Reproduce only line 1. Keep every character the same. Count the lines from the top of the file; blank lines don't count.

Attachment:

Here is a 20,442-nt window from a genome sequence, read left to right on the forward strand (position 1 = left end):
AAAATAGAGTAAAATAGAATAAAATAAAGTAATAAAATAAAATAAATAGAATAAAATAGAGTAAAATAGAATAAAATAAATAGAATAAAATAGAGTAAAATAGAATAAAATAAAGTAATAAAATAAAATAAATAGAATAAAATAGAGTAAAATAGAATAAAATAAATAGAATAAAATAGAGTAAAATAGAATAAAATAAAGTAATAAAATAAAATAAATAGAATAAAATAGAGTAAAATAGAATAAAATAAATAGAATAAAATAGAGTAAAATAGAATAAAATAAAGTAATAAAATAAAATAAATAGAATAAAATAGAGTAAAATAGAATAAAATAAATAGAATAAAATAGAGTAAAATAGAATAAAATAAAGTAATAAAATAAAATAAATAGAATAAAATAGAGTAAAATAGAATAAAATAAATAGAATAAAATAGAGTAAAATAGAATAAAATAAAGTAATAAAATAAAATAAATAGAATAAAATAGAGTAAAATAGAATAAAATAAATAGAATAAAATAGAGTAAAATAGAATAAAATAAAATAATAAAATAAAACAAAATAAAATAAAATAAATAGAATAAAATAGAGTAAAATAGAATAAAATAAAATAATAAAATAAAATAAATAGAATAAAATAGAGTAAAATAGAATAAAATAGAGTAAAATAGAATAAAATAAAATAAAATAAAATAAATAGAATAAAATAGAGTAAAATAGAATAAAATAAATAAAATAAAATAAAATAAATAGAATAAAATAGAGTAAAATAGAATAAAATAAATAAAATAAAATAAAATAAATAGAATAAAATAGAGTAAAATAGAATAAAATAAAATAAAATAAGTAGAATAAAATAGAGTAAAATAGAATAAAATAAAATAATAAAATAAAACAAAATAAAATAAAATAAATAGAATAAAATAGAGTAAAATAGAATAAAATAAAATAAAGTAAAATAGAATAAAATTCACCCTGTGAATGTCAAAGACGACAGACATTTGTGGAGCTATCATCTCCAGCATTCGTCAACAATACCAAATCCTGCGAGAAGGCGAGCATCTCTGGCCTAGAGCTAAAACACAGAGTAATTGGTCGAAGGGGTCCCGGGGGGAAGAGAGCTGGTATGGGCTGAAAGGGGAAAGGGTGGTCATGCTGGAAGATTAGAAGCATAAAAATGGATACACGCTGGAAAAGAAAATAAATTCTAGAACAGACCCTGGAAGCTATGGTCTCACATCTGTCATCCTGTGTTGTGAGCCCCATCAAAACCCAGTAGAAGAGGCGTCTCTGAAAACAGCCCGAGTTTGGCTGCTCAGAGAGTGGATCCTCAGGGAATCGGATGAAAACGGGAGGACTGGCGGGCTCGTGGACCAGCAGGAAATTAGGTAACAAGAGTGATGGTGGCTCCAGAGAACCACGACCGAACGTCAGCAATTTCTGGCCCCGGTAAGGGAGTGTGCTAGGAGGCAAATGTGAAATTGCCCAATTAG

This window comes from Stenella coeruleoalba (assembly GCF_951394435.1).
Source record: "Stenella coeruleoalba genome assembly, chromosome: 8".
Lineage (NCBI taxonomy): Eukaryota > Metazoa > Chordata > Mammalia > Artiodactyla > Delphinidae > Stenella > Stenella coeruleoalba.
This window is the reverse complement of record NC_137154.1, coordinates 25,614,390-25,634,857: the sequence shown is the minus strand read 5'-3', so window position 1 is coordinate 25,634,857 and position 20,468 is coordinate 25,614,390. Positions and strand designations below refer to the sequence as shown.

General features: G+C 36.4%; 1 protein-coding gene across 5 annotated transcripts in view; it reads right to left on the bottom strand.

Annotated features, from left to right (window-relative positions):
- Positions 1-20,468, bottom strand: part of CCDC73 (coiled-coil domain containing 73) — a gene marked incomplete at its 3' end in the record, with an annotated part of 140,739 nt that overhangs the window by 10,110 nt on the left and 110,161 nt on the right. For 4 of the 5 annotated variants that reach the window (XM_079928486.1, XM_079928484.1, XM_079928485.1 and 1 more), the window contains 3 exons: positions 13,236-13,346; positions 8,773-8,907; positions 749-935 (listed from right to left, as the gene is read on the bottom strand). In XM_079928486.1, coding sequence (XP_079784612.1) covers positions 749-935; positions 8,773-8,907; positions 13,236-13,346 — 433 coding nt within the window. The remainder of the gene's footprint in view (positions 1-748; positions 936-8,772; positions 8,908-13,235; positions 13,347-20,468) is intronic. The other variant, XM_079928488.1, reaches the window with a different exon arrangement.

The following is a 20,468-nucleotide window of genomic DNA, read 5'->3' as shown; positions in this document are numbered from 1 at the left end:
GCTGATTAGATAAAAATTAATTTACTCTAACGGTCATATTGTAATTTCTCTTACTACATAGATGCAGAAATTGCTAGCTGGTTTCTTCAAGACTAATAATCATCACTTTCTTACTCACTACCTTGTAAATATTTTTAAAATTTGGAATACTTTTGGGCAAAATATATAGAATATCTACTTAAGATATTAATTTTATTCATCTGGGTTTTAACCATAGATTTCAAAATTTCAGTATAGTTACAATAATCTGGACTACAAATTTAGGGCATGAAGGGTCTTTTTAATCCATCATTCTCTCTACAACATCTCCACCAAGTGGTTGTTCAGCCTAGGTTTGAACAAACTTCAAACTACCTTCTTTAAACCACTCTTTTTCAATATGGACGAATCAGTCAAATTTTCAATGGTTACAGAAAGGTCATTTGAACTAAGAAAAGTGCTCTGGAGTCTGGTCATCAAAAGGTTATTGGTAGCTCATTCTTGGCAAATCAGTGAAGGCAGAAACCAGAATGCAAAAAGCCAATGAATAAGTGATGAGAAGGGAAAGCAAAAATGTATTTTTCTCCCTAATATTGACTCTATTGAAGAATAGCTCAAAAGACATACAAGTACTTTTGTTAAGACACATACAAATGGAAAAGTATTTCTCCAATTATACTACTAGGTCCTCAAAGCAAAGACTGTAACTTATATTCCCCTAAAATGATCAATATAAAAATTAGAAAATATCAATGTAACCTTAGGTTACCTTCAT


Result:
Here is a 20,442-nt window from a genome sequence, read left to right on the forward strand (position 1 = left end):